Judges restore Louisiana electoral map that is challenged under Voting Rights Act


A divided Supreme Court on Tuesday blocked a district court order that would have required the Louisiana legislature to draw new maps of Congress, including a majority-black second district. The three liberal justices disagreed with the brief, unsigned order, which effectively clears the way for Louisiana to use its original card, which the district court says likely violates federal voting rights law, during next elections in 2022.

The judges also stayed the lawsuit challenging the map until they rule on a similar dispute involving redistricting in Alabama. The court is due to hear oral arguments in the case on October 4.

The Louisiana Conflict, Ardoin v. Robinsonwas born after the Louisiana legislature – vetoed by the state’s Democratic governor, John Bel Edwards – passed a new map of Congress following the 2020 census. Although blacks make up nearly a third of the state’s population, only one of the six congressional districts on the new map contained a majority of black voters.

Voters and civil rights groups have challenged the legislature’s map, arguing it diluted black votes and violated Section 2 of the Voting Rights Act, which prohibits discrimination in electoral practices. . On June 6, U.S. District Judge Shelly Dick agreed that the challengers had argued in favor of a second majority district in Black House. She instructed the legislature to draw a revised map with two black-majority districts for use in the state’s primary elections, scheduled for Nov. 8.

Louisiana Secretary of State Kyle Ardoin went to the United States Court of Appeals for the 5th Circuit, asking that court to freeze Dick’s order. But an administrative panel of three judges rejected this request. In an unsigned opinion, the panel (which was made up of judges appointed by former presidents Ronald Reagan, Barack Obama and Donald Trump) concluded that although the challengers “have a lot to prove when the merits are finally decided”, Ardoin n had not made the “strong performance” should prevail at this preliminary stage.

The panel ruled that the Purcell’s Principle — the idea that federal courts should not change state election rules shortly before an election — did not apply to this case. The deadline for submitting candidates is more than a month away, while the state’s primary election is still five months away, the panel observed. This case is therefore different from the “classical Purcell case,” the panel suggested, involving an “injunction issued days or weeks before an election — when the election is already underway.”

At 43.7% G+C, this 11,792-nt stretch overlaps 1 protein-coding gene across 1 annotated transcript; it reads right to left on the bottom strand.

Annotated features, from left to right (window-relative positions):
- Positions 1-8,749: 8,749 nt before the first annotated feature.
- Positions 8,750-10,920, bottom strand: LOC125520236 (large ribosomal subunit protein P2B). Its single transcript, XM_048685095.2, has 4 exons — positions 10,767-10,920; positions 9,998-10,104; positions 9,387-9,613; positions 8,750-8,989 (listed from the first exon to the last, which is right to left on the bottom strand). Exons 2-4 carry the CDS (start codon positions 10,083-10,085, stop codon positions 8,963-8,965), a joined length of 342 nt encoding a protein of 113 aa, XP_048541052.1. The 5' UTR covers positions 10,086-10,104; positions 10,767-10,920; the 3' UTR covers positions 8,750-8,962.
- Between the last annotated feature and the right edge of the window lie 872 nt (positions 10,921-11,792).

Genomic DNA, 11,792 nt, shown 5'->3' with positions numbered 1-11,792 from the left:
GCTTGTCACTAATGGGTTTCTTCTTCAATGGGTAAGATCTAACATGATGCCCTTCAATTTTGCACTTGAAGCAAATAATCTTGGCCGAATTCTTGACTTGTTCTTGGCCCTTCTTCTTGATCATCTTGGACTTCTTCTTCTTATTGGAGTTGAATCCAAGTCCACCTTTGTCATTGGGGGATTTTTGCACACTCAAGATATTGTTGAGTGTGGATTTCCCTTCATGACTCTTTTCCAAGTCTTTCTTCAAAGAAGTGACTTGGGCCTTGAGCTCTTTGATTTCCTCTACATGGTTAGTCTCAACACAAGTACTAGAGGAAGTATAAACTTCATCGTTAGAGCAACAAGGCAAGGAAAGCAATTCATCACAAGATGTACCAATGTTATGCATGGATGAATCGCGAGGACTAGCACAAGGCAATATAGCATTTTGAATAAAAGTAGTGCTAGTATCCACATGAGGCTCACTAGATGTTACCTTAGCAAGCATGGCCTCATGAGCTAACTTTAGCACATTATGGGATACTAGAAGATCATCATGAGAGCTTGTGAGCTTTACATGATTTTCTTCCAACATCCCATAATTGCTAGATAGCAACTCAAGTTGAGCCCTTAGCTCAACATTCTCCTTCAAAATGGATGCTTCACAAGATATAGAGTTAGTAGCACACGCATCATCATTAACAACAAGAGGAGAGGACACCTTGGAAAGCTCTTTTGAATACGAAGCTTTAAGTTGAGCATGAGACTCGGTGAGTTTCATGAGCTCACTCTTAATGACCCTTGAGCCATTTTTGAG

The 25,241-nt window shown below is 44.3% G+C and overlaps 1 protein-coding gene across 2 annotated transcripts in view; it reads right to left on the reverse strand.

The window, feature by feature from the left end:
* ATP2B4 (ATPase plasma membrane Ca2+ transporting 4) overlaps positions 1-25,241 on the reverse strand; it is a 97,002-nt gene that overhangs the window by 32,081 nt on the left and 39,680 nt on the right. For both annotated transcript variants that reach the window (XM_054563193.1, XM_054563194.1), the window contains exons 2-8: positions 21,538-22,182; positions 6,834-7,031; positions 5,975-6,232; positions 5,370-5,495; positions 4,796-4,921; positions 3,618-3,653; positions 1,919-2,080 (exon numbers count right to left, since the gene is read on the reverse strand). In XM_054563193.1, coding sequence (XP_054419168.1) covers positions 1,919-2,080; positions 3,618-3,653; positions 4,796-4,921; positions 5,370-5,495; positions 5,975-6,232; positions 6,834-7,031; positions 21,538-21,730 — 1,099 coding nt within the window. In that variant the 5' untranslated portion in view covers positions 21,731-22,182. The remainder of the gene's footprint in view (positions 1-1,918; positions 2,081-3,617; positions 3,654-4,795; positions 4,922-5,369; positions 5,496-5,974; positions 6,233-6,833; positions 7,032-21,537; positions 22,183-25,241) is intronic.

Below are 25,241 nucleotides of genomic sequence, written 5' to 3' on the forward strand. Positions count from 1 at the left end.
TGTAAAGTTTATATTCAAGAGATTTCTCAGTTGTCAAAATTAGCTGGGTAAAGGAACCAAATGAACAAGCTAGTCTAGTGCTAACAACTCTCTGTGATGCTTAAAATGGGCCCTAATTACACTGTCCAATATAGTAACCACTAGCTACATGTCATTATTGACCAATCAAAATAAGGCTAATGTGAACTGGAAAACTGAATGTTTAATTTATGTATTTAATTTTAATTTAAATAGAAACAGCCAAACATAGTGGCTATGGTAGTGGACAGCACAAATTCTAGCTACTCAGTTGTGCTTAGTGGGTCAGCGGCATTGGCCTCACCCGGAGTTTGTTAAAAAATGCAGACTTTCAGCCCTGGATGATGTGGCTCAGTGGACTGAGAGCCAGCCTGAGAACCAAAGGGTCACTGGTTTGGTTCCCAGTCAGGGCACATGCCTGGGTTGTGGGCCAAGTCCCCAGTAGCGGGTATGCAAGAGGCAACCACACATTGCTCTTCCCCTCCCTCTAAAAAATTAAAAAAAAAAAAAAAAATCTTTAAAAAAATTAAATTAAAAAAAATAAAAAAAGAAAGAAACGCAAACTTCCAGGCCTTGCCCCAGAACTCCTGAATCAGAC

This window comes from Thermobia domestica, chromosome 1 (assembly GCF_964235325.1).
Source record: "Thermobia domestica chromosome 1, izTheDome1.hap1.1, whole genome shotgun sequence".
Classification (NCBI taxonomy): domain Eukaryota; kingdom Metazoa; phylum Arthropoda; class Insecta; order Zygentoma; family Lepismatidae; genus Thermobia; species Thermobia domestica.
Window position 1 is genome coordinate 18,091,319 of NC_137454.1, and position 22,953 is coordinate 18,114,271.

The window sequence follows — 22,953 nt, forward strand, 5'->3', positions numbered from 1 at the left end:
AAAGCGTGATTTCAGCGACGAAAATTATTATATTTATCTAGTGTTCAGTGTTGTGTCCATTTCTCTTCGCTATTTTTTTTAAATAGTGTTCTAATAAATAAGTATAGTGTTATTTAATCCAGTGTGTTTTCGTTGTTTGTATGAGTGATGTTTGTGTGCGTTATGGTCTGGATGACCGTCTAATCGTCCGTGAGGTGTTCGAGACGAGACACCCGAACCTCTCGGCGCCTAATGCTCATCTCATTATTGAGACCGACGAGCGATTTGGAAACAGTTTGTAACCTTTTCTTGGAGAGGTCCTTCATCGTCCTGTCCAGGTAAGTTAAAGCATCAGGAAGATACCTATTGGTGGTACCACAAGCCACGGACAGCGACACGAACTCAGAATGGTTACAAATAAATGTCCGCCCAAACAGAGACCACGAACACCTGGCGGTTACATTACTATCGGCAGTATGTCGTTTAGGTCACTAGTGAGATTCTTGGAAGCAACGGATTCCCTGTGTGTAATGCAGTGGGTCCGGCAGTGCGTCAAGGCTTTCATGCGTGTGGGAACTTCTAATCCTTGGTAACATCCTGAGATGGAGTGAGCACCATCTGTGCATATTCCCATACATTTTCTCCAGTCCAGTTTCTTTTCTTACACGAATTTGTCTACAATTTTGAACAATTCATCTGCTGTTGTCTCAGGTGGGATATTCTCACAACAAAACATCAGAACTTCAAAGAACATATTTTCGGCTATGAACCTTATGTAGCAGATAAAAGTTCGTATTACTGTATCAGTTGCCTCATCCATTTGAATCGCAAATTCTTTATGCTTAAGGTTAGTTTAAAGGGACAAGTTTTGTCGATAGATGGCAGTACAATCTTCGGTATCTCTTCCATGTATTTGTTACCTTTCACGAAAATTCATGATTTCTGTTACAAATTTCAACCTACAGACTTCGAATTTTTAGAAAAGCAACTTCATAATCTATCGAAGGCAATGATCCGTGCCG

The panel also expedited Ardoin’s appeal, putting the case to oral argument in early July.

Ardoin came to the Supreme Court on June 17, asking judges to stay the district court order by June 20. He told judges that the 5th Circuit’s refusal to do so threw the state “into a divisive election pandemonium” and created “confusion across the state, which undermines confidence in the integrity of the upcoming elections in Congress. By requiring the state to draw a new map with two majority black districts, he argued, “the district court ordered a racial gerrymander that ‘by its very nature’ is uniquely ‘odious’.”

The challengers urged the judges to keep the district court order in place. They pointed to the “185 pages of meticulous factual findings and carefully reasoned legal analyzes by four federal judges,” and they pushed back against Ardoin’s claim that drawing a new map with two majority black districts would be a racial gerrymander. . Although an expert who drew a map with two of these districts testified that he was “racial aware during the map drawing process,” race was not the main factor in creating the map. map.

The state has enough time to implement the new congressional map, the challengers added, noting that early voting does not begin until October. Indeed, they said, an attorney for the governor said the state had successfully implemented last-minute changes to state election dates and deadlines in the past.

In a one-paragraph order on Tuesday afternoon, the justices suspended the district court’s order and granted a request by Ardoin to add the case to the merits of the Supreme Court brief, thereby circumventing the 5th circuit. The judges have put the case on hold until they issue their decision in the Alabama case, Merrill v. Milligan. A decision in Merrill is probably early next year.

The court’s three liberal justices — Stephen Breyer, Sonia Sotomayor and Elena Kagan — said they would have denied the state’s request to block the district court order. They also disagreed with the court’s decision to take up the case without waiting for the 5th Circuit to intervene.

This article was originally published in Howe on the Court.


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